Chile senators have voted in favour of a proposal to legalise abortion in certain cases. At present there is a complete ban on terminating pregnancies and a woman can be prosecuted if she has an abortion.
The proposal would allow abortions in cases of rape, if the mother's life was at risk or if there is a likelihood of the foetus not surviving pregnancy.
Senators voted separately on each of the three cases in which women could be allowed to have an abortion.
With the support of President Michelle Bachelet, the bill will now go back to the Chamber of Deputies for approval. One of the president's main goals has been to change Chile's strict abortion laws.
Supporters of the bill hope the Chamber of Deputies will approve the document without any further delay so it can be sent to President Bachelet for signing.
The proposal faced stiff opposition from the Catholic Church and socially conservative groups when it was first introduced two and a half years ago.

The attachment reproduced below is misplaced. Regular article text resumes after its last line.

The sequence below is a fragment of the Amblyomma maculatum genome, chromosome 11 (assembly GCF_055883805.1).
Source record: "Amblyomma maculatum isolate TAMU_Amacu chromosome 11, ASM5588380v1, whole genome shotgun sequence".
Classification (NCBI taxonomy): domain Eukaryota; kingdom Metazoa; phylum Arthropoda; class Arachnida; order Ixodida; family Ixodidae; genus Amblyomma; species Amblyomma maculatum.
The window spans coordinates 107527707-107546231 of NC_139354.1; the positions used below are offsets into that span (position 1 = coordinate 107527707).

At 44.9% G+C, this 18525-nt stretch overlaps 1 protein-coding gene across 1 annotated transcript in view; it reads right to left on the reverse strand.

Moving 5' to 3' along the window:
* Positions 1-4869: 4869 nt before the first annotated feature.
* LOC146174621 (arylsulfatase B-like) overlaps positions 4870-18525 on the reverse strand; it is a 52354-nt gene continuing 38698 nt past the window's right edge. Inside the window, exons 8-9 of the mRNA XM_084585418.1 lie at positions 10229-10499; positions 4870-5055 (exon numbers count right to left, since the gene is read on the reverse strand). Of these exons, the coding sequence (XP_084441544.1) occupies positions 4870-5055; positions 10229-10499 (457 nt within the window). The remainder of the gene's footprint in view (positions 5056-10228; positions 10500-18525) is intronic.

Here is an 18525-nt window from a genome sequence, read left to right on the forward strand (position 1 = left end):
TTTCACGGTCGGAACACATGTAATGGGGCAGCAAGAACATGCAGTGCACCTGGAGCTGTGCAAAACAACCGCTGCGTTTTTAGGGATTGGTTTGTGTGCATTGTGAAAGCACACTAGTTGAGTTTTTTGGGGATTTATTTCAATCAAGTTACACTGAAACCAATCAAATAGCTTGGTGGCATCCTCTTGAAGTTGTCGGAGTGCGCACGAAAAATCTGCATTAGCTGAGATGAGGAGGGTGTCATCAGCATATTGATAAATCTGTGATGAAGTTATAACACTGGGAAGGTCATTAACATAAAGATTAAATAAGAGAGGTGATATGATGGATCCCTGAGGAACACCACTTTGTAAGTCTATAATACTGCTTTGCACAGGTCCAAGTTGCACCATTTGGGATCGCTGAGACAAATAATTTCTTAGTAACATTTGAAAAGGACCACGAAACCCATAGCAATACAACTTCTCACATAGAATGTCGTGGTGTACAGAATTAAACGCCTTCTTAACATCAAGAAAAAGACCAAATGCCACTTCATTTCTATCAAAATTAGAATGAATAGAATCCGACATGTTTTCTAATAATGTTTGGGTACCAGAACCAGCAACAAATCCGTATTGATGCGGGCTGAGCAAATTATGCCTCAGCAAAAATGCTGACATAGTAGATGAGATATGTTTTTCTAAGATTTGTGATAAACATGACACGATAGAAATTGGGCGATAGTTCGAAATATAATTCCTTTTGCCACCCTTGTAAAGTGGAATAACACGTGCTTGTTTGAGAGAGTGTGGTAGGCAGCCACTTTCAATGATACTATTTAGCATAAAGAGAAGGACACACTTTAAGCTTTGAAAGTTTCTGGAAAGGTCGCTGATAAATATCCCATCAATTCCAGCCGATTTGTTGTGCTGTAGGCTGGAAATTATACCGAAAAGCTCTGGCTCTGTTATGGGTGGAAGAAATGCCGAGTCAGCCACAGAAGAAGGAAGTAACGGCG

The vote to allow an abortion if the mother's life is at risk saw 20 in favour and 14 opposed, while the vote to allow a termination in cases where the foetus is unviable was 18 to 14. There were 18 votes to allow abortions in cases of rape with 16 against.
The voting went on until late night and was further delayed as police had to remove opponents against abortion who interrupted the proceedings with their chanting.
"I believe that women should have legally the possibility of making their own choices," Bachelet told the BBC in an interview last year.
"In this country until now this is criminalised - if you interrupt your pregnancy, you will go to jail. And I believe this is not fair," she said.